PLYMOUTH – When the Zoning Board of Appeals ruled last year that Entergy – the owners of the Pilgrim Nuclear Power Station – didn’t need a special permit to begin construction of a dry cask storage facility on the plant’s Manomet grounds, 18 residents appealed that decision to the state’s Land Court.
More than a year later, after a series of motions, the case is proceeding.
Most recently, the court issued an order “allowing in part and denying in part” Entergy’s motion to dismiss the entire case by summary judgment “for lack of standing.”
The court determined that 11 of the 18 plaintiffs originally named in the case – those residing within two miles of the plant – had standing based on the loss of property value that will result from the construction of the storage facility and the continued operation of the plant.”
Because of that ruling, the court is now expected to hear arguments on the merits of the case – whether existing regulations require that Entergy should have obtained a special permit in the first place.
Meanwhile, Entergy has moved ahead at its own risk. It has spent a considerable sum on construction of the dry cask storage project.
In the past few weeks Entergy has even notified the presiding judge – as part of the court’s conditions – that it could begin transferring nuclear waste from the spent fuel pool to dry cask storage units within the next 90 days.
If Entergy were to lose the case and the conditions originally under discussion by the plaintiffs and others were made part of a special permit, it could face very expensive modifications to its dry cask storage project.
Asked to comment on the court’s ruling and whether it is taking a $140 million risk (the initial cost estimate for the site work and concrete pad required for dry cask storage), Entergy officials expressed confidence in the ultimate decision of the courts.
“Entergy is currently finalizing construction of elements of the fuel transfer facility at Pilgrim as well as performing dry runs to demonstrate proficiency to our federal regulator,” Entergy Corporation’s Patricia Kakridas told the Old Colony. “We expect to proceed as planned on schedule later this year after final approvals are received.”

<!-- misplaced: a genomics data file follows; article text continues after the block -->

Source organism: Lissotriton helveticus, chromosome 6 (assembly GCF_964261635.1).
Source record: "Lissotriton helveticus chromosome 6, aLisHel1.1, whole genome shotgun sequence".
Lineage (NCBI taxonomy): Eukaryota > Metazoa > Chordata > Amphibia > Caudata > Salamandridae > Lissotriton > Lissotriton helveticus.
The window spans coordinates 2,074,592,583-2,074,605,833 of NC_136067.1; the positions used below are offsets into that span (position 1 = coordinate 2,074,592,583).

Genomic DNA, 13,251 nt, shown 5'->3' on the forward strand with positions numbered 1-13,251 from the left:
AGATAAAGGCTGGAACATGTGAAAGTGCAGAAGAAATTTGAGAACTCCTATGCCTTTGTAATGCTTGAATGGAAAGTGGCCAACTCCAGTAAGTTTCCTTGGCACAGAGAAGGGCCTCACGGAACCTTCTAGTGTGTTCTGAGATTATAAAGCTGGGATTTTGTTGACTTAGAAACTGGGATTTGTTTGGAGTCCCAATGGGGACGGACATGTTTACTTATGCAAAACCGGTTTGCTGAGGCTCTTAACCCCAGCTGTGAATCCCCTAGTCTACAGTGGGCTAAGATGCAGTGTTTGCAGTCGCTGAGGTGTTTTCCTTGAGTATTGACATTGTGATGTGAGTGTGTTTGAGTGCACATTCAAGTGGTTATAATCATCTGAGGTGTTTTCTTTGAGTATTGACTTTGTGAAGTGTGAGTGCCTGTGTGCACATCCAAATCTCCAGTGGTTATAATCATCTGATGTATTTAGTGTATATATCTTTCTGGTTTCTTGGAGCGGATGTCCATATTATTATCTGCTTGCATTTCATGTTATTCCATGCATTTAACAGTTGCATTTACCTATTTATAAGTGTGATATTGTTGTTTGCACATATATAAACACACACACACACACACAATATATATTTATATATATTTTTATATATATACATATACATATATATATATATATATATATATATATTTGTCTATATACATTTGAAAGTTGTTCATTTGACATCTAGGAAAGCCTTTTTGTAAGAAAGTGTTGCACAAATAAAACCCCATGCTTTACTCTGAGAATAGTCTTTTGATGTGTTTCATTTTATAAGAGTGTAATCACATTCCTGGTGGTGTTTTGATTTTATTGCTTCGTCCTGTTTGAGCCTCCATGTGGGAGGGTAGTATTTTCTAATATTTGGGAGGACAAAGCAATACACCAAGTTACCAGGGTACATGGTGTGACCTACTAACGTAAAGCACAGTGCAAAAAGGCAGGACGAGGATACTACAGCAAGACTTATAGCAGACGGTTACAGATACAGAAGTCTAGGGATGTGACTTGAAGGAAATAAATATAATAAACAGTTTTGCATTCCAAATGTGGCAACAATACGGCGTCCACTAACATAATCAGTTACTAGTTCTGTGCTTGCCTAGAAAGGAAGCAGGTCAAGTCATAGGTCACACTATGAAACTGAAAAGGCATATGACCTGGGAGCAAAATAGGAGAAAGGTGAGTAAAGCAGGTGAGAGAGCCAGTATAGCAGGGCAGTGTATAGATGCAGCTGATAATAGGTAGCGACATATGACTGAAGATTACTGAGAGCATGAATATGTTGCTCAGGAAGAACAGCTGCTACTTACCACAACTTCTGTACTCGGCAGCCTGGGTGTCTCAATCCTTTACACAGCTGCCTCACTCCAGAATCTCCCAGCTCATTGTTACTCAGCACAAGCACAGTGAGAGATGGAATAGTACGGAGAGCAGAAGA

Speaking for the plaintiffs, Earthrise Advisory Council member Meg Sheehan interpreted Entergy’s actions as “further reflection of the attitude that they can do whatever the want.
“I would say that since the beginning Entergy has flouted the town laws,” Sheehan added, “moving ahead without any permits whatsoever, and only obtaining a building permit when a citizen’s group raised the issue.”
If the plaintiffs win in court, Sheehan said, they would look to see the plans go back to the drawing board.
“They would have to apply for a special permit, there would be a public hearing on that application, and the public could ask for certain conditions to be imposed,” she said.
Sheehan referenced the Union of Concerned Scientists, which has established a number of conditions it says all dry cask storage facilities should include: a covering or roof over the units, to protect them from snow and other weather conditions and ensure the free circulation of air; the real-time monitoring of radiation levels; a shield that would protect the units from terrorist attacks; and dispersal of the units to eliminate what Sheehan referred to as “candlepin bowling for terrorists.”
Sheehan also noted that the final location of the units should take into consideration climate change and its possibly effect on sea level.
Kakridas didn’t seem worried.
“Dry cask storage is the state of the art solution for the interim-term storage of spent nuclear fuel until the federal government fulfills its obligation to provide a permanent repository,” Kakridas said. “It has been safely implemented at dozens of other plants and regulated by the Nuclear Regulatory Commission. We are confident that the process of dry storage of used fuel will ultimately proceed at Pilgrim.”